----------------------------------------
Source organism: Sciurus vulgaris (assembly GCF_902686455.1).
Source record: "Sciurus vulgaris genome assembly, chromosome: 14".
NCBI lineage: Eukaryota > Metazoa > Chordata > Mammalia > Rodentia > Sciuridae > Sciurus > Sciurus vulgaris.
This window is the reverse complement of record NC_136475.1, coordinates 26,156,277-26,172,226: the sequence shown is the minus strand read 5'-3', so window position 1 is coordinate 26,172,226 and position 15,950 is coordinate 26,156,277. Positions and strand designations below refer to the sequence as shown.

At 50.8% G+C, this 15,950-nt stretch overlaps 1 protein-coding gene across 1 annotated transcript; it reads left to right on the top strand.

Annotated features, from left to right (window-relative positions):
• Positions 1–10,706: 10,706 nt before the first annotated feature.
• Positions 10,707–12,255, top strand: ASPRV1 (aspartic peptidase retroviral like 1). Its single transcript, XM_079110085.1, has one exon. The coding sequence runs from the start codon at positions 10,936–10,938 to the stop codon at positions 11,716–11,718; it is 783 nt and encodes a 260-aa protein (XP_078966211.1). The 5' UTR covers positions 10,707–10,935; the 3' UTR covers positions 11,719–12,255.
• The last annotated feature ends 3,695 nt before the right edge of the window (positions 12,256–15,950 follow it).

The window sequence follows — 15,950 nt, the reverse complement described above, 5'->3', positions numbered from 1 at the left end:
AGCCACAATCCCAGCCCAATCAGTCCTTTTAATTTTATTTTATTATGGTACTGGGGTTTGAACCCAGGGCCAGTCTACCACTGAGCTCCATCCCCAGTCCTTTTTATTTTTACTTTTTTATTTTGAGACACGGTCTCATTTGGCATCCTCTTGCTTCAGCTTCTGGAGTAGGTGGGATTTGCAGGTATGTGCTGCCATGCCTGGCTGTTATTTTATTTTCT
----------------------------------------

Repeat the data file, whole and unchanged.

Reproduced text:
Source organism: Sciurus vulgaris (assembly GCF_902686455.1).
Source record: "Sciurus vulgaris genome assembly, chromosome: 14".
NCBI lineage: Eukaryota > Metazoa > Chordata > Mammalia > Rodentia > Sciuridae > Sciurus > Sciurus vulgaris.
This window is the reverse complement of record NC_136475.1, coordinates 26,156,277-26,172,226: the sequence shown is the minus strand read 5'-3', so window position 1 is coordinate 26,172,226 and position 15,950 is coordinate 26,156,277. Positions and strand designations below refer to the sequence as shown.

At 50.8% G+C, this 15,950-nt stretch overlaps 1 protein-coding gene across 1 annotated transcript; it reads left to right on the top strand.

Annotated features, from left to right (window-relative positions):
• Positions 1–10,706: 10,706 nt before the first annotated feature.
• Positions 10,707–12,255, top strand: ASPRV1 (aspartic peptidase retroviral like 1). Its single transcript, XM_079110085.1, has one exon. The coding sequence runs from the start codon at positions 10,936–10,938 to the stop codon at positions 11,716–11,718; it is 783 nt and encodes a 260-aa protein (XP_078966211.1). The 5' UTR covers positions 10,707–10,935; the 3' UTR covers positions 11,719–12,255.
• The last annotated feature ends 3,695 nt before the right edge of the window (positions 12,256–15,950 follow it).

The window sequence follows — 15,950 nt, the reverse complement described above, 5'->3', positions numbered from 1 at the left end:
AGCCACAATCCCAGCCCAATCAGTCCTTTTAATTTTATTTTATTATGGTACTGGGGTTTGAACCCAGGGCCAGTCTACCACTGAGCTCCATCCCCAGTCCTTTTTATTTTTACTTTTTTATTTTGAGACACGGTCTCATTTGGCATCCTCTTGCTTCAGCTTCTGGAGTAGGTGGGATTTGCAGGTATGTGCTGCCATGCCTGGCTGTTATTTTATTTTCT